Meg Jones, post tumor operation.

Meg Jones is 21 years old and lives in the village of King’s Somborn in Hampshire, England. Her mother works in the Hampshire Department of Education which is directed by John Clark, my brother-in-law. Two years ago she was diagnosed with a large growth in the brain which caused epileptic seizures. She was then a first year student at Warwick University, studying the history of art.

I survived a similar experience four years ago when I was similarly diagnosed but my growth was smaller and located between the brain and the skull. After some researching, I reached Rabbi Firer in Bnai Brak. For readers who have not heard of him, Rabbi Firer is a really extraordinary person who runs a medical advisory service although he has no formal medical education or training.

He has made himself familiar with the world of medicine and keeps up to date on the experts in every medical sphere. He is available to offer this advice to every caller and appears to work 24 hours a day. Callers are sometimes asked to call again at 2:00 in the morning. He does not charge for his advice. If necessary, he will make an appointment to discuss details with a patient. He also operates a medical equipment loan service, similar to Yad Sara, but he has much more sophisticated equipment available.

In addition, Rabbi Firer operates a physiotherapy clinic which offers free treatment to those in need.

I have discussed this extraordinary man with hospital directors who freely admit to referring patients to Rav Firer to get advice as to the best source of treatment. In my case, he referred me to a Japanese surgeon, Prof. Takanori Fukushima, who works in Morgantown, West Virginia. After checking with two patients in Israel who had survived operations by him, I was operated on, and my tumor removed. The operation was so successful that my neurologist reports that from an MRI scan he can’t see any sign of the operation.

Now back to Meg.  My sister and brother-in-law suggested that we meet Meg with her parents to tell them of our experiences. We met in March 2005. They brought medical reports with them and we were aghast to discover that the British Medical Service had simply given up on her, that the many reports only recommended medication to reduce the frequency of epileptic attacks which were upsetting her studies – in short,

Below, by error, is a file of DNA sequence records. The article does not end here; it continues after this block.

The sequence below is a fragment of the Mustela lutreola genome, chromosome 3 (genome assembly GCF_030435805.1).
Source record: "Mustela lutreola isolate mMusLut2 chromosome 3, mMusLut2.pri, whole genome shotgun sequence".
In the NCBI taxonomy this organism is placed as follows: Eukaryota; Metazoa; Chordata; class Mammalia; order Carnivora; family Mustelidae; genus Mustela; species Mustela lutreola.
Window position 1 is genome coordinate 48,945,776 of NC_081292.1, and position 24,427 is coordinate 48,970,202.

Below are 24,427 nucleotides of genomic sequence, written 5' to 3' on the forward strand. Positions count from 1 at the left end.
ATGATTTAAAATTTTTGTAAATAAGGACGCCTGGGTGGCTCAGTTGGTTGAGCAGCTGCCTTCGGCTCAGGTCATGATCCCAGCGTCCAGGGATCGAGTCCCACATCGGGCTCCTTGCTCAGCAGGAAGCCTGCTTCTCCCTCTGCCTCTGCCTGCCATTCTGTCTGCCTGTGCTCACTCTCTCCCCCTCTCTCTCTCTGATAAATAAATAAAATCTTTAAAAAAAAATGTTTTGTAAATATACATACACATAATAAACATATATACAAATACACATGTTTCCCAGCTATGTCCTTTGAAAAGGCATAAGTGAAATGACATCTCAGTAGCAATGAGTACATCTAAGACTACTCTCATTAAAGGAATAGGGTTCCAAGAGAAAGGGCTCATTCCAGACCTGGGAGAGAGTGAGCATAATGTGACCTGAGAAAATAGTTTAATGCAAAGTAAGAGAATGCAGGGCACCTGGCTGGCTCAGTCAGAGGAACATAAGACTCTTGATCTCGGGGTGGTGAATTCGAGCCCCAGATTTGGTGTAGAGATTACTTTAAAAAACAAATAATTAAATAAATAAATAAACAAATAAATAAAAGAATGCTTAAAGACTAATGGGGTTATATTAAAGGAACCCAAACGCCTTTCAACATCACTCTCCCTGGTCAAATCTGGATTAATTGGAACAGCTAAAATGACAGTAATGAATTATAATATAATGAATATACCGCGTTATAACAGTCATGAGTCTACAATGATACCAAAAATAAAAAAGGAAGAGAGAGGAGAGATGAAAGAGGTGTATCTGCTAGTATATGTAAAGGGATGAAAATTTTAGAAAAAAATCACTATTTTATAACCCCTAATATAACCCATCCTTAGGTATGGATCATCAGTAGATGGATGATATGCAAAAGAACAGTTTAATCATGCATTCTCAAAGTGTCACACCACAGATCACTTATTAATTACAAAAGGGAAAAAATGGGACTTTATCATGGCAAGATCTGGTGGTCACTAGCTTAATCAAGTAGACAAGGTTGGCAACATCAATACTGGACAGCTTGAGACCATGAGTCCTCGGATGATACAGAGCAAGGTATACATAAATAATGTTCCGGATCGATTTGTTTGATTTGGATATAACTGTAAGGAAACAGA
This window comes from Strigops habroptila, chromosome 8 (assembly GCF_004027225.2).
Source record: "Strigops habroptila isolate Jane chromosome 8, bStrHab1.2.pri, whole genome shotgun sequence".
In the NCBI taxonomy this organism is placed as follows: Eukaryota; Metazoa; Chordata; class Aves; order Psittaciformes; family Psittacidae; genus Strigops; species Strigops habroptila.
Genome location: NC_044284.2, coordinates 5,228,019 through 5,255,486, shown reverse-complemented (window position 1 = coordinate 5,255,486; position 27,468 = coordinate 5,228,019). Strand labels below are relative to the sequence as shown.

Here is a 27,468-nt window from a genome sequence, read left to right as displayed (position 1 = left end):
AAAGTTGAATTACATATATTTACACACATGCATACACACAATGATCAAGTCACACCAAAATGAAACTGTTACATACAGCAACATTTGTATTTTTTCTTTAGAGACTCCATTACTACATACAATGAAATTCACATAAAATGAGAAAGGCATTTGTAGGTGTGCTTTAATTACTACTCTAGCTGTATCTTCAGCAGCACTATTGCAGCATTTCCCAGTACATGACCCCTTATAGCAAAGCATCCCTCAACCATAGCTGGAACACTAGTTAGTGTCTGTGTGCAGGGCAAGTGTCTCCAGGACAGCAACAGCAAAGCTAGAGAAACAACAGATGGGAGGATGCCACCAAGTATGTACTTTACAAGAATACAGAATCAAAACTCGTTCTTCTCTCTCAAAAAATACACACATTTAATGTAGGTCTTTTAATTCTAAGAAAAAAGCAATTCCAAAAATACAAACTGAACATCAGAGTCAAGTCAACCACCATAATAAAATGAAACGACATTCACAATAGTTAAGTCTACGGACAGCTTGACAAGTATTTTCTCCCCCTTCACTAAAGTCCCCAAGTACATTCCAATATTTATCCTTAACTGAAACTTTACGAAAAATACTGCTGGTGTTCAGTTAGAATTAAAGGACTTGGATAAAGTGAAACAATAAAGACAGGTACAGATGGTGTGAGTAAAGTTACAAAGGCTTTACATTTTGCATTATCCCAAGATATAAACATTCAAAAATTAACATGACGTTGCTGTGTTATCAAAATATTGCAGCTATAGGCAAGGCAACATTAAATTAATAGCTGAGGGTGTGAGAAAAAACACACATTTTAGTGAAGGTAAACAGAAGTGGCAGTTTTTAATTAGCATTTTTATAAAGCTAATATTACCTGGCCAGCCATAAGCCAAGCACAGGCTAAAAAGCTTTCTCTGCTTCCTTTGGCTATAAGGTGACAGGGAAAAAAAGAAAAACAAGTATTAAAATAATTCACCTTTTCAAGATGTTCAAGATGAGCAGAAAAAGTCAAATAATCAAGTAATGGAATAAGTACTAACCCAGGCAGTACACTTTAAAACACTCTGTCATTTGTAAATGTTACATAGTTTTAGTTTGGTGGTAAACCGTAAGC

to ease the period until the end of her life. And she was only 19.

We exchanged notes and I offered to take her X Rays to Rabbi Firer. She and her parents welcomed the suggestion and Rabbi Firer agreed to examine them. After a brief and rapid examination, Rabbi Firer advised that he would like to ask Meg’s mother a few questions, which he did on the telephone. He then advised that my Japanese surgeon was not the best choice because of the different position of the tumor and recommended Prof. Peter Black at the Brigham and Women’s Hospital in Boston, U.S.A.

Meg’s parents wrote to Boston, sent the X Rays to Prof. Black and received a positive response that he could operate and was confident of success, using the latest MRI equipment. Meg and her parents travelled to Boston and Prof. Black was able to confirm the opinion he had written – that he was confident that surgery would be successful. As there was a risk to Meg’s sight, Meg decided to postpone the surgery for two years so that she could complete her BA Degree. She was monitored during the period and would have had the surgery immediately if there had been any deterioration in her condition.

Meg completed her degree in May this year and was operated on in Boston in June. The operation was so successful that she returned home two weeks later and has since been functioning well. (It took me 6 months to recover, but then I’m not 21 years old).

When it was suggested that she go to Boston, it was clear that the family did not have the means to cope with this huge expense. Friends embarked on a local fundraising campaign which they called “Brains Trust” and registered it as a charity. They organised all sorts of fundraising activities and raised funds far in excess of the funds required for Meg. So they decided to use the funds to train British surgeons in the techniques of brain surgery clearly lacking in the U.K. In fact, they even persuaded Prof. Andrew McEvoy of the Queen’s Square Hospital for brain treatment in London to accompany them to Boston and to participate in the operation.

So Rav Firer’s advice not only saved Meg’s life but also contributed to the improvement and advance of surgery for all U.K. brain treatments. And if Meg’s mother in her Hampshire village is asked how she came to reach Prof. Black in Boston, her reply is that she asked Rabbi Firer in Bnai Brak.

If you want to read more about Meg, see the Brains Trust web site: www.brainstrust.org.uk/

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